West Miami-Dade

The flight school in two-plane crash had 26 FAA incident reports in the last 11 years

Dean International Flight School on Tuesday afternoon.
Dean International Flight School on Tuesday afternoon. dgoodhue@MiamiHerald.com

The South Miami-Dade flight school that owns the planes in Tuesday’s midair crash that killed four people has had 26 FAA accident/incident reports, over two per year, since 2007.

But this resulted in only eight FAA enforcement actions for Dean International since 2004 — three of which resulted in administrative actions and two of which cost Dean a $15,000 fine. Three of those discipline hits were for using planes that hadn’t received proper inspection.

The school’s planes were involved in five accidents from 2007-2017, resulting in two fatalities.

The planes in Tuesday’s crash were a 1979 Cessna 172N, a fixed wing, single-engine airplane, and a 1973 Piper PA-34-200, a fixed wing multi-engine plane. The Cessna’s last certification, December 2005, was set to expire Feb. 28, 2019. The Piper’s last certification, Sept. 26, 2007, was set to expire June 30, 2021.

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The FAA provided the data on accident/incident reports and enforcement actions, but wouldn’t say how Dean International’s numbers compare to other certified organizations. As far as degree of discipline, administrative actions such as Letters of Correction or Warning Letters are less serious than fines or certificate actions (suspensions or revocations of FAA certification).

None of the discipline actions involve the 26 accident/incident reports or the two fatalities in those 26 reports.

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The FAA found no violation after investigation in three of the eight enforcement actions. Dean’s violations:

Nov. 9, 2004 — A Warning Notice for violating FAA rule 141.3: “No person may operate as a certificated pilot school without, or in violation of, a pilot school certificate or provisional pilot school certificate issued under this part.”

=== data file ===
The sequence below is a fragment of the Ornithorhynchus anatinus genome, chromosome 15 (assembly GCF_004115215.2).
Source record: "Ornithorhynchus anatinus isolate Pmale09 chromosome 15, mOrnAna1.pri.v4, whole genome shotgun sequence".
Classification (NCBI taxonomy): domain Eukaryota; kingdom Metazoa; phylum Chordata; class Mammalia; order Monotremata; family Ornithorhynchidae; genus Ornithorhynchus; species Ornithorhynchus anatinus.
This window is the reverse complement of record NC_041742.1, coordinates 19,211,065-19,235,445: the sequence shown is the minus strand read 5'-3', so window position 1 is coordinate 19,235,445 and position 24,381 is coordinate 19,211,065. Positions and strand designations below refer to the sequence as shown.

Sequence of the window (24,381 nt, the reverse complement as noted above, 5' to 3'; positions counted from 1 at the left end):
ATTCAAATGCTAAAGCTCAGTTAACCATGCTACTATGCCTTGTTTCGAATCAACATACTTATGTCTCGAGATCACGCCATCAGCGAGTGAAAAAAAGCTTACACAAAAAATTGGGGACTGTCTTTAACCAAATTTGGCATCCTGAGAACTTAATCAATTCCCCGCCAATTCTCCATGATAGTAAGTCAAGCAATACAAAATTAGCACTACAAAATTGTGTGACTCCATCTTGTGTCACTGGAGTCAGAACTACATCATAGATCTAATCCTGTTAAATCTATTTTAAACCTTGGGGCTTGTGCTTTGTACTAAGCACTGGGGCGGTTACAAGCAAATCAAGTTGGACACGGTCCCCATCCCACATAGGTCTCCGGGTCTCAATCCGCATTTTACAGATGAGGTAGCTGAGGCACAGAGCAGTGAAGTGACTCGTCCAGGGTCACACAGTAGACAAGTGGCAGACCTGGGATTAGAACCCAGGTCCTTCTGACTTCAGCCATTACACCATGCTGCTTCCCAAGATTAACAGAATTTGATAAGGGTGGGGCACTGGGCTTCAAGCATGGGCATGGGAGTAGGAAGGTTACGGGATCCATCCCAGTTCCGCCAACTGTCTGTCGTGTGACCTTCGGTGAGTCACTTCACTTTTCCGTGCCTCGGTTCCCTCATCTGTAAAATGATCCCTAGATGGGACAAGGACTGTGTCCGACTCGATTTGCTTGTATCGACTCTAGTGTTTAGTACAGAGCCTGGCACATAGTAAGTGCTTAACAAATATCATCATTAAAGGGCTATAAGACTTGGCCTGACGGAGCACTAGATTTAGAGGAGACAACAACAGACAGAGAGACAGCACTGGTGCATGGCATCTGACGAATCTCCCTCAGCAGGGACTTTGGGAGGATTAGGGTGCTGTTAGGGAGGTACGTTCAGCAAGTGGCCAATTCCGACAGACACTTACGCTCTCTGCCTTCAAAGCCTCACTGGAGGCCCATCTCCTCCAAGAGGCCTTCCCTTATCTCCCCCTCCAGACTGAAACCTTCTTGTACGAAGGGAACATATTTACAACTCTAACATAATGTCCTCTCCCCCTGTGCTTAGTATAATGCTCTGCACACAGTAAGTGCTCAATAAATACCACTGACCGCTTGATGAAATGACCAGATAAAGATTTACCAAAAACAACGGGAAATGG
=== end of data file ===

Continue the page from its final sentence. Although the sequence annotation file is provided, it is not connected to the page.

July 1, 2006 — A Warning Notice for violating two FAA rules, 91.411(a)(1) and 91.413(a).

The former rule reads, “Within the preceding 24 calendar months, each static pressure system, each altimeter instrument, and each automatic pressure altitude reporting system has been tested and inspected and found to comply with appendices E and F of part 43 of this chapter.”

The latter rule reads, “No persons may use an Air Traffic Control transponder that is specified in 91.215(a), 121.345(c), or §135.143(c) of this chapter unless, within the preceding 24 calendar months, the ATC transponder has been tested and inspected and found to comply with appendix F of part 43 of this chapter.”

Sept. 18, 2009 — A Letter of Correction for violating FAA rule 91.409(b): “No person may operate an aircraft carrying any person (other than a crewmember) for hire, and no person may give flight instruction for hire in an aircraft which that person provides, unless within the preceding 100 hours of time in service the aircraft has received an annual or 100-hour inspection and been approved for return to service in accordance with part 43 of this chapter or has received an inspection for the issuance of an airworthiness certificate in accordance with part 21 of this chapter....”

March 9, 2010 and May 12, 2010 — These two incidents were punished together with one $15,000 fine for violations of the aforementioned FAA rule 91.409(b) and 91.7(a), the latter of which reads, “No person may operate a civil aircraft unless it is in an airworthy condition.”

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